Bloomberg put out an opinion piece praising Sheldon Adelson this week for, if nothing else, being open about his political involvement in an age when secret money is increasingly becoming the norm. Bloomberg View editorial board member Francis Wilkinson writes:
Adelson has a list of political axes to grind, ranging from tax rates (he wants them lower) to U.S. policy toward Israel (he opposes a two-state solution with Palestine). He is not shy about his feelings: He wants a Republican in the White House, and he's spending tens of millions to get one.
Some of Adelson's Obama-hating billionaire colleagues and corporate allies, by contrast, are too demure to operate in the open. Instead, these fragile blossoms contribute anonymously to groups like Karl Rove's Crossroads GPS (which may be a recipient of Adelson largesse, as well) or to the U.S. Chamber of Commerce, which acts increasingly like a coordinated arm of the Republican Party.
I have to agree with the op-ed: Sheldon Adelson plays a very important part in the story of political money. In fact, it’s hard to imagine a better caricature of what is wrong with the current system.
Adelson, who is worth $25 billion, owns the Las Vegas Sands Corporation, which gets 90 percent of its income from casinos in China and Singapore. That company happens to be under investigation for mob ties, prostitution, and bribery. The company is also currently under investigation by the Department of Justice for violating the Foreign Corrupt Practices Act. Thanks to the zero percent tax rate in Macau, Adelson’s company as a whole only pays 9.8 percent in taxes (President Obama has proposed measures to fix this loophole, although they’ve been blocked by Republicans).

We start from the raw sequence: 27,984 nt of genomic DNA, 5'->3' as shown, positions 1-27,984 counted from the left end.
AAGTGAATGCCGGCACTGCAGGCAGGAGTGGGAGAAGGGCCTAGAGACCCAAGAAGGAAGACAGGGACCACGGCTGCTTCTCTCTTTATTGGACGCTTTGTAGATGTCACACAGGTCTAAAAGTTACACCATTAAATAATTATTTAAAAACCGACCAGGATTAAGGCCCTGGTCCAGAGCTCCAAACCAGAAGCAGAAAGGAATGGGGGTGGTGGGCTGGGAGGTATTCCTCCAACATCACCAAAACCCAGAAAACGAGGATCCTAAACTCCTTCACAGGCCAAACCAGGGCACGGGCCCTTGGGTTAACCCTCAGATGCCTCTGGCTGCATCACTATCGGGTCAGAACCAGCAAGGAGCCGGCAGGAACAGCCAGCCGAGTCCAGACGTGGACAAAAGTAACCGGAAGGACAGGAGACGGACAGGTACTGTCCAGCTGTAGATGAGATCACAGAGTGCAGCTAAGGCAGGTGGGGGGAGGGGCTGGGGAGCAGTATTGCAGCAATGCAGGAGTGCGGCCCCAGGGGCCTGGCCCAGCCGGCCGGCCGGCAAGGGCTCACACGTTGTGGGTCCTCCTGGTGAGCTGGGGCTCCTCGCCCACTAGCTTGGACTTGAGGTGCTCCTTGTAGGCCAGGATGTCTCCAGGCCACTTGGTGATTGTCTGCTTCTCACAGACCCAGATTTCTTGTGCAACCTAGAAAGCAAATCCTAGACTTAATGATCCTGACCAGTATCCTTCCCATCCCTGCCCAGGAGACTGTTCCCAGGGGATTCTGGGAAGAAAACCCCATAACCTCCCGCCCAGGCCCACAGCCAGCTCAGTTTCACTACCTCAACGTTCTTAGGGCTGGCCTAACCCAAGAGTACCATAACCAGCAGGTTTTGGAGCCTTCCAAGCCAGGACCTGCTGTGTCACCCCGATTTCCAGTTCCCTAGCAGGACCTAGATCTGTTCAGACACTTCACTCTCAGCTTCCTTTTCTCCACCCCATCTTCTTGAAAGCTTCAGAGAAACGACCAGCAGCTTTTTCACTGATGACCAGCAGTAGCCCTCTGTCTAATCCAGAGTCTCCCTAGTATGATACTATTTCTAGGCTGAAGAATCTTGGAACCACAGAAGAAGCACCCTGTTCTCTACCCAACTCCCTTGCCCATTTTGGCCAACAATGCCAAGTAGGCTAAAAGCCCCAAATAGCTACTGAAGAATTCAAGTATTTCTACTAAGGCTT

But most of all, Adelson embodies exactly the type of person we don’t want dictating policy. His personal wealth is nearly 375,000 times the average household. His $10 million dollar donations hit his wallet about as hard as a $25 dollar donation does for an average person. It’s ridiculous to imagine that this kind of influence will lead to anything but government that is more responsive to the Adelsons of the world and their special interests, and less responsive to average working families.
So thanks, Mr. Adelson, for illustrating precisely why we need reform.